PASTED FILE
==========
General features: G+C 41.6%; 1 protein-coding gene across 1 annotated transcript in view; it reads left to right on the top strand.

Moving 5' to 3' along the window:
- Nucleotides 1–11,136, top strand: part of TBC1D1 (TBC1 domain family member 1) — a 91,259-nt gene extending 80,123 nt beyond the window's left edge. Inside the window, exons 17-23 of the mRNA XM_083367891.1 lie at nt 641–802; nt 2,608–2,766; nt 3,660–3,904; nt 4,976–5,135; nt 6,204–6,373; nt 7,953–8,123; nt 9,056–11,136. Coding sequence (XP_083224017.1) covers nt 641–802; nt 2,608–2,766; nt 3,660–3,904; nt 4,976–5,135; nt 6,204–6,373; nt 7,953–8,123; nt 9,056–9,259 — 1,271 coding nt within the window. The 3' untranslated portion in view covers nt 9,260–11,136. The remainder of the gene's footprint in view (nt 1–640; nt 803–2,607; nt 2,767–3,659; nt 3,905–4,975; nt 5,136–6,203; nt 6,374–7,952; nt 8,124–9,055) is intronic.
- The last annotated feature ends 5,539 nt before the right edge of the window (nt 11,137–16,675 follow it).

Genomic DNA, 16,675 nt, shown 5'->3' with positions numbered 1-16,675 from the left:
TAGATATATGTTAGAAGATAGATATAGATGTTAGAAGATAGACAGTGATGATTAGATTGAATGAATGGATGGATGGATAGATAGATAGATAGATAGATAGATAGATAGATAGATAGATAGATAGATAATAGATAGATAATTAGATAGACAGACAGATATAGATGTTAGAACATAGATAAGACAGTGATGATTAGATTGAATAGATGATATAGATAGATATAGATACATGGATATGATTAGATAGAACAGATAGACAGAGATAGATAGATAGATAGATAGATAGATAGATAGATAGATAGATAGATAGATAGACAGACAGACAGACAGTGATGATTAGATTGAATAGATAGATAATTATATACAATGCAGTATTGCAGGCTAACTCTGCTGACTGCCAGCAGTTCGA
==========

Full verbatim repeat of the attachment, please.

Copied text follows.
General features: G+C 41.6%; 1 protein-coding gene across 1 annotated transcript in view; it reads left to right on the top strand.

Moving 5' to 3' along the window:
- Nucleotides 1–11,136, top strand: part of TBC1D1 (TBC1 domain family member 1) — a 91,259-nt gene extending 80,123 nt beyond the window's left edge. Inside the window, exons 17-23 of the mRNA XM_083367891.1 lie at nt 641–802; nt 2,608–2,766; nt 3,660–3,904; nt 4,976–5,135; nt 6,204–6,373; nt 7,953–8,123; nt 9,056–11,136. Coding sequence (XP_083224017.1) covers nt 641–802; nt 2,608–2,766; nt 3,660–3,904; nt 4,976–5,135; nt 6,204–6,373; nt 7,953–8,123; nt 9,056–9,259 — 1,271 coding nt within the window. The 3' untranslated portion in view covers nt 9,260–11,136. The remainder of the gene's footprint in view (nt 1–640; nt 803–2,607; nt 2,767–3,659; nt 3,905–4,975; nt 5,136–6,203; nt 6,374–7,952; nt 8,124–9,055) is intronic.
- The last annotated feature ends 5,539 nt before the right edge of the window (nt 11,137–16,675 follow it).

Genomic DNA, 16,675 nt, shown 5'->3' with positions numbered 1-16,675 from the left:
TAGATATATGTTAGAAGATAGATATAGATGTTAGAAGATAGACAGTGATGATTAGATTGAATGAATGGATGGATGGATAGATAGATAGATAGATAGATAGATAGATAGATAGATAGATAGATAGATAATAGATAGATAATTAGATAGACAGACAGATATAGATGTTAGAACATAGATAAGACAGTGATGATTAGATTGAATAGATGATATAGATAGATATAGATACATGGATATGATTAGATAGAACAGATAGACAGAGATAGATAGATAGATAGATAGATAGATAGATAGATAGATAGATAGATAGATAGACAGACAGACAGACAGTGATGATTAGATTGAATAGATAGATAATTATATACAATGCAGTATTGCAGGCTAACTCTGCTGACTGCCAGCAGTTCGA